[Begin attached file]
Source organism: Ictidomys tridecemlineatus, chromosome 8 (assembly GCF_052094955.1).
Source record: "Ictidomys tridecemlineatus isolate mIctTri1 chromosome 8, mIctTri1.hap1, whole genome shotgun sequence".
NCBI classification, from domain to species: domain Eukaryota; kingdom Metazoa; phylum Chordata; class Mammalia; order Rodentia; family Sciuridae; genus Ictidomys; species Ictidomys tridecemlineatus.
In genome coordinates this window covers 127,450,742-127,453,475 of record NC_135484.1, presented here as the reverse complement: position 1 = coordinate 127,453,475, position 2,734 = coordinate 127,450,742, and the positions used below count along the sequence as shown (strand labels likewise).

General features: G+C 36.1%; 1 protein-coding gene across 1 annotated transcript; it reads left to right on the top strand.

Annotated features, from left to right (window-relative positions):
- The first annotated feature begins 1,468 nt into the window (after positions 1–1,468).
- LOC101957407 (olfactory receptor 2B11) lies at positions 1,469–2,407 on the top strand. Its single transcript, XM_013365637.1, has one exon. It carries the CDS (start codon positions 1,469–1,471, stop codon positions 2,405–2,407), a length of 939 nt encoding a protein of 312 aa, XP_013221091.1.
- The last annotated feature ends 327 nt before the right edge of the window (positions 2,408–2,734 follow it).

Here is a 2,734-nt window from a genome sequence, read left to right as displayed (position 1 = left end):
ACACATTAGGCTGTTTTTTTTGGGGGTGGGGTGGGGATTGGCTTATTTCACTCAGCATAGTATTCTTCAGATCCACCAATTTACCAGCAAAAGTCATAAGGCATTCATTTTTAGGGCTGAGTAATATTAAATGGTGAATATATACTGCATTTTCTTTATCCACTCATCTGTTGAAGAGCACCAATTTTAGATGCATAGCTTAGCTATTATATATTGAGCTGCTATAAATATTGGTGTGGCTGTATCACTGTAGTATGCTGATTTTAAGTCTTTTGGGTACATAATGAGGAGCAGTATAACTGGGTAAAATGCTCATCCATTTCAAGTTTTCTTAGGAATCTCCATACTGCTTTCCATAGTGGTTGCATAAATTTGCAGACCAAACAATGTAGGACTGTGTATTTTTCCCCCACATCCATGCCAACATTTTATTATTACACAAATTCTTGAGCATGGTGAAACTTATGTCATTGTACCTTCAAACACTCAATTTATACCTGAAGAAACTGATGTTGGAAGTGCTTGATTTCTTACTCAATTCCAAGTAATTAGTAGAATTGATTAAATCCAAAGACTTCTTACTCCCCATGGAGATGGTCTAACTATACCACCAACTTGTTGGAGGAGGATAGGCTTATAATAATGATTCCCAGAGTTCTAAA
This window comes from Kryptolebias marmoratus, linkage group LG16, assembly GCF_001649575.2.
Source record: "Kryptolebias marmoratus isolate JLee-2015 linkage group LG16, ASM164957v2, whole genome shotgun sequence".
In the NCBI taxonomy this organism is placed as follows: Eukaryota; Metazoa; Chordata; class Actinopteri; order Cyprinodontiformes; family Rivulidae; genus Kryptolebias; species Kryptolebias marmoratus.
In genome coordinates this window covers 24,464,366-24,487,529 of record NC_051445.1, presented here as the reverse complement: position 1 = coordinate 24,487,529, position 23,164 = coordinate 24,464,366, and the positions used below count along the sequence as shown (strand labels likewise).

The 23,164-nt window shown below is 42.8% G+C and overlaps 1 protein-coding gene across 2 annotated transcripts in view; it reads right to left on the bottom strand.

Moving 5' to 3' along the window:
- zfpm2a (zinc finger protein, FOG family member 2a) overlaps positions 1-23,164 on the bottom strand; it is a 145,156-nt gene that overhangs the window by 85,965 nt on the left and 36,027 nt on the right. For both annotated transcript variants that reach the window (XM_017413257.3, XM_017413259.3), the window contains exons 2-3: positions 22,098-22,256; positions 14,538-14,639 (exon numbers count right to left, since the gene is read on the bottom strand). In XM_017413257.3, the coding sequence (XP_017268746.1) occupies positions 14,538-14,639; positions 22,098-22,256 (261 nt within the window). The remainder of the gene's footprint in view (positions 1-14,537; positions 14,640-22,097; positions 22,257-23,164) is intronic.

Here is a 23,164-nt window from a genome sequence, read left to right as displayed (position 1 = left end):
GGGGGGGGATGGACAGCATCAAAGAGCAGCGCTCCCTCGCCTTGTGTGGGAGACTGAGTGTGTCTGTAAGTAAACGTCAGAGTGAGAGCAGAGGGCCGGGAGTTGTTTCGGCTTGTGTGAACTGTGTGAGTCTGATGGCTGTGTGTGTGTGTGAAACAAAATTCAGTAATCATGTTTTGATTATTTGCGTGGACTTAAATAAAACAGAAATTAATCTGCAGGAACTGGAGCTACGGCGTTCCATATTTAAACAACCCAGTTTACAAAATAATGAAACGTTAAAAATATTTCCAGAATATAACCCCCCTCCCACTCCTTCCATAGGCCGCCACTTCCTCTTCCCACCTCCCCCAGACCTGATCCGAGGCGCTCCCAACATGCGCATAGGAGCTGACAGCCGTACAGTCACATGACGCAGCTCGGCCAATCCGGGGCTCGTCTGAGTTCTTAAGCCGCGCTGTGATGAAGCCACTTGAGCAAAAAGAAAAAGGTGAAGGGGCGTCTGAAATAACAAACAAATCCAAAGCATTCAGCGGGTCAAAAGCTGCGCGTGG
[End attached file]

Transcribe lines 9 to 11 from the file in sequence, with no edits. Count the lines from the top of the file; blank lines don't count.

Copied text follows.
- The last annotated feature ends 327 nt before the right edge of the window (positions 2,408–2,734 follow it).

Here is a 2,734-nt window from a genome sequence, read left to right as displayed (position 1 = left end):
ACACATTAGGCTGTTTTTTTTGGGGGTGGGGTGGGGATTGGCTTATTTCACTCAGCATAGTATTCTTCAGATCCACCAATTTACCAGCAAAAGTCATAAGGCATTCATTTTTAGGGCTGAGTAATATTAAATGGTGAATATATACTGCATTTTCTTTATCCACTCATCTGTTGAAGAGCACCAATTTTAGATGCATAGCTTAGCTATTATATATTGAGCTGCTATAAATATTGGTGTGGCTGTATCACTGTAGTATGCTGATTTTAAGTCTTTTGGGTACATAATGAGGAGCAGTATAACTGGGTAAAATGCTCATCCATTTCAAGTTTTCTTAGGAATCTCCATACTGCTTTCCATAGTGGTTGCATAAATTTGCAGACCAAACAATGTAGGACTGTGTATTTTTCCCCCACATCCATGCCAACATTTTATTATTACACAAATTCTTGAGCATGGTGAAACTTATGTCATTGTACCTTCAAACACTCAATTTATACCTGAAGAAACTGATGTTGGAAGTGCTTGATTTCTTACTCAATTCCAAGTAATTAGTAGAATTGATTAAATCCAAAGACTTCTTACTCCCCATGGAGATGGTCTAACTATACCACCAACTTGTTGGAGGAGGATAGGCTTATAATAATGATTCCCAGAGTTCTAAA